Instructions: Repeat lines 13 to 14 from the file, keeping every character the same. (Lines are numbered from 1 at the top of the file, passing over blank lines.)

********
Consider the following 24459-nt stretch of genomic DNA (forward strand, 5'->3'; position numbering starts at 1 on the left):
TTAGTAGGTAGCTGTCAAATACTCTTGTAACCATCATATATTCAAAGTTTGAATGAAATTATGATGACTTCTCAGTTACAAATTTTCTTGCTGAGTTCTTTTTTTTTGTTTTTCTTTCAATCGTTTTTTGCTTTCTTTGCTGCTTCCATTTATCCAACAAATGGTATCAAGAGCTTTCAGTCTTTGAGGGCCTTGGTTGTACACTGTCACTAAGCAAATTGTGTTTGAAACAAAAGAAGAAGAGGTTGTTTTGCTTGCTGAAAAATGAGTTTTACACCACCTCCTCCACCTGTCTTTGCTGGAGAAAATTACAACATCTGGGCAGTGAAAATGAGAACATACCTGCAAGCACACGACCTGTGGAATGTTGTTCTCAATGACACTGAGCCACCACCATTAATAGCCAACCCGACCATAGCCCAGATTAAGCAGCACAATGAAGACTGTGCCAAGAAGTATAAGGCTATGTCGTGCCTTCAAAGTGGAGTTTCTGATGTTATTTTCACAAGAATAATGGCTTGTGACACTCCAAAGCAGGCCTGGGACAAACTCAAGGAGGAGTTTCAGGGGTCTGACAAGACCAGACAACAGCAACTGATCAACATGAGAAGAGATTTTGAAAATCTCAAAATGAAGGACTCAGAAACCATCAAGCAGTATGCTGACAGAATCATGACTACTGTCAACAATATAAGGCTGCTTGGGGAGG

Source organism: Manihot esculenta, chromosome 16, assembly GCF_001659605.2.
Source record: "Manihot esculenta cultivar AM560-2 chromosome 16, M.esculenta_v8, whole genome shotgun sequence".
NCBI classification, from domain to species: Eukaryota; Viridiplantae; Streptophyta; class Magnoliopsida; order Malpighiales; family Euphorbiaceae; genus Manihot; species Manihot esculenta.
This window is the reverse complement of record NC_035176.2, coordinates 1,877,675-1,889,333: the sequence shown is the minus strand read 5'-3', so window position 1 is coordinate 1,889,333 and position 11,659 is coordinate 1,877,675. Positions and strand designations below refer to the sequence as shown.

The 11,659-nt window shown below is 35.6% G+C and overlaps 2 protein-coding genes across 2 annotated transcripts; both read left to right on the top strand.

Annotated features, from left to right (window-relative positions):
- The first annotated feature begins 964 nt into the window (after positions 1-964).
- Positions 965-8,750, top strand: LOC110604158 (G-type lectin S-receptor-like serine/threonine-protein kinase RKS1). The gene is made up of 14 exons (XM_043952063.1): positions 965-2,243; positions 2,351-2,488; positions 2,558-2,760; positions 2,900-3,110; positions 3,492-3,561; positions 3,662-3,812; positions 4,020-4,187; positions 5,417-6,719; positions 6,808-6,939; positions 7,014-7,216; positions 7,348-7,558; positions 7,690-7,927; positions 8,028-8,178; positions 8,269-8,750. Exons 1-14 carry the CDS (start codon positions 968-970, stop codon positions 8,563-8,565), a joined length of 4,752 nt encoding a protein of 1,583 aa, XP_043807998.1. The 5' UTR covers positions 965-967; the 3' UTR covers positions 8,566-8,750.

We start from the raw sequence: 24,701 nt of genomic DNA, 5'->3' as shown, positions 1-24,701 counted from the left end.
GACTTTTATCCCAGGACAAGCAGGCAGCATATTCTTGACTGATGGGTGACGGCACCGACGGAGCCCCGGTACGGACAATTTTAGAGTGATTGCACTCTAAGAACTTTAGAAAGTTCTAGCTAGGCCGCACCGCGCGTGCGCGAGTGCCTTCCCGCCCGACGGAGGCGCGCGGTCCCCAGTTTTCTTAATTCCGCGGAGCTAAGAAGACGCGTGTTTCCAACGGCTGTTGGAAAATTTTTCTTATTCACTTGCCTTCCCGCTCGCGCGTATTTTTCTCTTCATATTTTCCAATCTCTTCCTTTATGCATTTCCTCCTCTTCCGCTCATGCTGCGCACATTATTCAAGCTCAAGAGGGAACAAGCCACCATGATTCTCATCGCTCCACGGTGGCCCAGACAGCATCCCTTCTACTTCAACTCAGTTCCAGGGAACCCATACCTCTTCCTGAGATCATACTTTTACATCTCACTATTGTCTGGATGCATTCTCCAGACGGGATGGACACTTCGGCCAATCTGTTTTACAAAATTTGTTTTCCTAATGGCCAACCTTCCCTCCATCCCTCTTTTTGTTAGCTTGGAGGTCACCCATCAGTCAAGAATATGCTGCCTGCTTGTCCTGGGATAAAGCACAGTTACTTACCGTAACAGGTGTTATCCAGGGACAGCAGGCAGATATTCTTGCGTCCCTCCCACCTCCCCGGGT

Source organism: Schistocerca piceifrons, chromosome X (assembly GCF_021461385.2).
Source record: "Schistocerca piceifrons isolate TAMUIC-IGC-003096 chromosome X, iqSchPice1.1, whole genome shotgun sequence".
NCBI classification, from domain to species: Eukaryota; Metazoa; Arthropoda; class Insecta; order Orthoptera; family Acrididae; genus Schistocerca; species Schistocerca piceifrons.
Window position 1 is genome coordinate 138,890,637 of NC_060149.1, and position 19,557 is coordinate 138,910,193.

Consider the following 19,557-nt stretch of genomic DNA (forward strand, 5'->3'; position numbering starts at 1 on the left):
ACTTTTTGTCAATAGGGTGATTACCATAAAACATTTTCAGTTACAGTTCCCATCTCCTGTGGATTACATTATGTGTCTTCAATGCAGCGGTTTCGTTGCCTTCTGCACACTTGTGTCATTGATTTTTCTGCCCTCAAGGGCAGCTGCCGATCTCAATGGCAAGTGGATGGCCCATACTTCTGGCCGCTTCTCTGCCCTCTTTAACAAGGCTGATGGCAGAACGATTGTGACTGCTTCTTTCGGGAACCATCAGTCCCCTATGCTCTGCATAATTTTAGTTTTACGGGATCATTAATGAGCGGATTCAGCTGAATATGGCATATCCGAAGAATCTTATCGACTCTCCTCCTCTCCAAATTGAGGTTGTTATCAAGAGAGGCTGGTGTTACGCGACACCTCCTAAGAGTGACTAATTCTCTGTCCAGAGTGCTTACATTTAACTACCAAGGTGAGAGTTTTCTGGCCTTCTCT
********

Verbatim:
Source organism: Schistocerca piceifrons, chromosome X (assembly GCF_021461385.2).
Source record: "Schistocerca piceifrons isolate TAMUIC-IGC-003096 chromosome X, iqSchPice1.1, whole genome shotgun sequence".